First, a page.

Tina Dyakon is Poynter’s director of advertising and marketing. She works to inspire journalists and professional communicators to connect with Poynter to improve skills and enrich careers. Before joining The Poynter Institute in 2014, Tina managed a full-service digital advertising agency, led the employment and education franchises for the nation’s fifth largest newspaper and created a start-up sales and B2B marketing arm for Florida’s award-winning destination marketing organization, Visit Florida. Tina earned her bachelor’s degree in mass communication from the University of South Florida in Tampa. She resides in the Tampa Bay area and enjoys being a mom.
Wendy Wallace leads The Poynter Institute for Media Studies’ marketing and development team as Director of Advancement. She works closely with foundations, corporations and individuals who support the teaching and thought leadership of Poynter, a nonprofit based in St. Petersburg, Fla. Wendy came to Poynter as the high school program director in 2004, organizing workshops for students and teaching at high school journalism conventions across the country. She organized a national news literacy summit in 2014 through a grant from the Robert R. McCormick Foundation, and in 2018 led Poynter’s work to launch MediaWise, a Google Inc. initiative to teach 1-million U.S. teens new skills for knowing what’s true online. She was editor of her high school and college newspapers and interned at The Washington Post and Milwaukee Journal before joining the St. Petersburg Times (now Tampa Bay Times) as a reporter. She covered general assignment, police, schools and business, then worked in circulation marketing, finance and as marketing director. She earned bachelor’s degrees in journalism and decision sciences, and an MBA in marketing from Indiana University.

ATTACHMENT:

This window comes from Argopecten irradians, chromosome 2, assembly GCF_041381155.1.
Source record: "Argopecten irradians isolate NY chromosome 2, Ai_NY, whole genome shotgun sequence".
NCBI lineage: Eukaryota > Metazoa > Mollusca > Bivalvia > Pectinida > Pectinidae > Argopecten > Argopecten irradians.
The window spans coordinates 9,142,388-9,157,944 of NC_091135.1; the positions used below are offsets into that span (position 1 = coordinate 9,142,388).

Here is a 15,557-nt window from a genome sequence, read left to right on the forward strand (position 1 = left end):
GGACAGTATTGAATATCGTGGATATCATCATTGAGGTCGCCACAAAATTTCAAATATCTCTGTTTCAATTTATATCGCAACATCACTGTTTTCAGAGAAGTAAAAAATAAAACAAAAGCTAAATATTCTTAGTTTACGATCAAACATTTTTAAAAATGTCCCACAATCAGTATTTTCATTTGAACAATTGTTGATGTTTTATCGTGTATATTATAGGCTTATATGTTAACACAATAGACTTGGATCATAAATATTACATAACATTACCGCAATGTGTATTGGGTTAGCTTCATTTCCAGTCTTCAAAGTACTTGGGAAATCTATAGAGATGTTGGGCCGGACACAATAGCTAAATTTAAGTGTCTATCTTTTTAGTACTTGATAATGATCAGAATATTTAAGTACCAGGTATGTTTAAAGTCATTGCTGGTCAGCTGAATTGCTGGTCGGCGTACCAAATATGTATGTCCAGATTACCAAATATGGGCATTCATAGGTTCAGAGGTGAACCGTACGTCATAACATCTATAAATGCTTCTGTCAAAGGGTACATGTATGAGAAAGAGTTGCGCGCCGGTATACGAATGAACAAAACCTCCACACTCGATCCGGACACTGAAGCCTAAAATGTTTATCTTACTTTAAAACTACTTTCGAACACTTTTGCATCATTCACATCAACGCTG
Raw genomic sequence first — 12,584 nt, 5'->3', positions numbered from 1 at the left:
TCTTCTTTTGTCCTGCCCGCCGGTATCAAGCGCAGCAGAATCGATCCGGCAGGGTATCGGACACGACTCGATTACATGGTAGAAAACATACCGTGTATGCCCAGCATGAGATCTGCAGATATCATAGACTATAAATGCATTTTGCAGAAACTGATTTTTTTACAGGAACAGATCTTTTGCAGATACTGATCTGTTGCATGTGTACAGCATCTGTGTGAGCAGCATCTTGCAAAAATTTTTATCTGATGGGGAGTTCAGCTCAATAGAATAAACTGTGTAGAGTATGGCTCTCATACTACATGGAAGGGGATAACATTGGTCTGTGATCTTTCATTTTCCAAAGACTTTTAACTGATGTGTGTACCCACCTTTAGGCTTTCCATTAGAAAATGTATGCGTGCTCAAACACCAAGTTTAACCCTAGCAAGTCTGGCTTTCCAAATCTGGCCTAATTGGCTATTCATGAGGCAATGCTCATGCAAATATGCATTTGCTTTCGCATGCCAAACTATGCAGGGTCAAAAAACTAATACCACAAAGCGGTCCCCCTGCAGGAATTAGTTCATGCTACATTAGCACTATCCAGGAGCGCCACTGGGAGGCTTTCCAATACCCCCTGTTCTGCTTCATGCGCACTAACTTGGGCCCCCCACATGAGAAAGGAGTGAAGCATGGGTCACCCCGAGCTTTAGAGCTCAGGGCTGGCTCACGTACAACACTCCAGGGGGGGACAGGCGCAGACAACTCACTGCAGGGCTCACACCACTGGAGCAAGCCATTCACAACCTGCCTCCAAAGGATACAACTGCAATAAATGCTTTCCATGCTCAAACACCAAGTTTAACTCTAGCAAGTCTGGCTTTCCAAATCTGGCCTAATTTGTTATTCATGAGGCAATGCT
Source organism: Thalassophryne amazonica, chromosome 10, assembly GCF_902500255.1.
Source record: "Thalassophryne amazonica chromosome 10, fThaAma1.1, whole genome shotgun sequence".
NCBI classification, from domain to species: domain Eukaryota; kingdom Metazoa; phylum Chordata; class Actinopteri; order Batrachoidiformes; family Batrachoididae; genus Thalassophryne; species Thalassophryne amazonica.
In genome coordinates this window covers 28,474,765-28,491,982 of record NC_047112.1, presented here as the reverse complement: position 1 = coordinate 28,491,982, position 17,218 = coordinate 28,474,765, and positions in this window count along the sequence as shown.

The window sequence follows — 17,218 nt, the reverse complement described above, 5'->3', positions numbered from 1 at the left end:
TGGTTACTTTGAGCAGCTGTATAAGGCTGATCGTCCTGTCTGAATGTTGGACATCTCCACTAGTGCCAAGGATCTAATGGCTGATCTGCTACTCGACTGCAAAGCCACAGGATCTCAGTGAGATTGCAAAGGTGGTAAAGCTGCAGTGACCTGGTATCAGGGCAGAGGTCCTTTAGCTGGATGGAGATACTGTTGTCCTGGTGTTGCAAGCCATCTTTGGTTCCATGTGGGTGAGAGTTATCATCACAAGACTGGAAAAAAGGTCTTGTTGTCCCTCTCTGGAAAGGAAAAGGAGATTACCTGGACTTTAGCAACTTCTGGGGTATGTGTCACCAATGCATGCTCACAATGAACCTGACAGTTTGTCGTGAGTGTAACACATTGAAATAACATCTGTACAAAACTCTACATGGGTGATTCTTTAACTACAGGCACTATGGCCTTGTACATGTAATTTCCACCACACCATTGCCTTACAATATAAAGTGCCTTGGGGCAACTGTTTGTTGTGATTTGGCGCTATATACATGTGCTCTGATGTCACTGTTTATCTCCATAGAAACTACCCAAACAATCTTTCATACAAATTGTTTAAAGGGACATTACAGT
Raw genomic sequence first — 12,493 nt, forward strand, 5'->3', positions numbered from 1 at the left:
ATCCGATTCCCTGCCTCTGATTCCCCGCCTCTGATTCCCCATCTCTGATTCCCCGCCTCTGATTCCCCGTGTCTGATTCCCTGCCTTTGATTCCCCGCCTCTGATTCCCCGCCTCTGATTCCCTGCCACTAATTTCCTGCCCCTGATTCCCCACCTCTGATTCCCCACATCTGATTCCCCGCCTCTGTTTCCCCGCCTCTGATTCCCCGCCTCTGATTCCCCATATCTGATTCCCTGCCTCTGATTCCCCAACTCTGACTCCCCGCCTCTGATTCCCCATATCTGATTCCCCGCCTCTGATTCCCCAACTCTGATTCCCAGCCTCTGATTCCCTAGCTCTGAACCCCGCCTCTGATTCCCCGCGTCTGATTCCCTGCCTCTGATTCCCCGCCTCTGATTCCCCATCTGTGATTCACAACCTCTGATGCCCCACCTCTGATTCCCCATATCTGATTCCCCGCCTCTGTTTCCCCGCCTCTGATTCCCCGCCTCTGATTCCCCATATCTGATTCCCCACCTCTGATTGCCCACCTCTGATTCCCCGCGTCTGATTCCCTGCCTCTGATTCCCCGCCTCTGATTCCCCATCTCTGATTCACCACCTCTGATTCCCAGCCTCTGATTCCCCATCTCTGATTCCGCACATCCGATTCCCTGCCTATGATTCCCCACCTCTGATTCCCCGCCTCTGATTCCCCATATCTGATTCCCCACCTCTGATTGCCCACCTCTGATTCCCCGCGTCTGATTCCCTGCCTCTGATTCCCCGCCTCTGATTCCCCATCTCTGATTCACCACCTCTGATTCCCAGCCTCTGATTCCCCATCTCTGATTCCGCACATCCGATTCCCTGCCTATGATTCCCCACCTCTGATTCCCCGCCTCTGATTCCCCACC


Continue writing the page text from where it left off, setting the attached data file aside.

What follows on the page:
Michelle Cuilla Lipkin
Michelle Ciulla Lipkinis the Executive Director of the National Association for Media Literacy Education. Michelle has helped NAMLE grow to be the preeminent media literacy education association in the U.S. She launched the first ever Media Literacy Week in the U.S., developed strategic partnerships with media companies such as Participant Media, Nickelodeon, and Twitter, and restructured both the governance and membership of the organization. She has also overseen three national conferences and done countless appearances at conferences and in the media. Michelle has has advocated for media literacy in interviews with CNN, PBS News Hour, NPR, The New York Times, and Al Jazeera English. See Michelle’s recent CNN appearances here. To read about Michelle’s personal journey to media literacy, see this article from PBS News Hour.
Chris Krug is the President of the Franklin Center for Government & Public Integrity. Chris brings to Franklin more than 25 years of experience in the media industry. He is the former publisher of the suburban Chicago Pioneer Press newspaper chain. Prior to his tenure as a vice president at Sun-Times Media Network and oversight of Pioneer, he was responsible for all news operations and managed properties in the suburbs as a vice president for Shaw Suburban Media. During that time, he worked directly with teams at the Northwest Herald, Kane County Chronicle, DeKalb Daily-Chronicle, the Lake County Journals, and the bilingual El Conquistador. Chris has also served as a deputy editor at the Denver Post. In 2008, the Local Media Association honored Chris as national editor of the year. Chris also is the former president of the Illinois Associated Press Editors Association. Presstime magazine named Krug a 40 under 40 in 2008. Chris earned his undergraduate degree from Allegheny College (Pa.) and his Masters of Business Administration from Lake Forest (Ill.) Graduate School of Management.
Joel Breakstone directs the Stanford History Education Group. He received his Ph.D. from the Stanford Graduate School of Education. Along with Mark Smith and Sam Wineburg, he led the development of SHEG’s assessment website, Beyond the Bubble. He received the Larry Metcalf Exemplary Dissertation Award from the National Council for the Social Studies in 2014. Before Stanford, he taught high school history in Thetford, Vermont.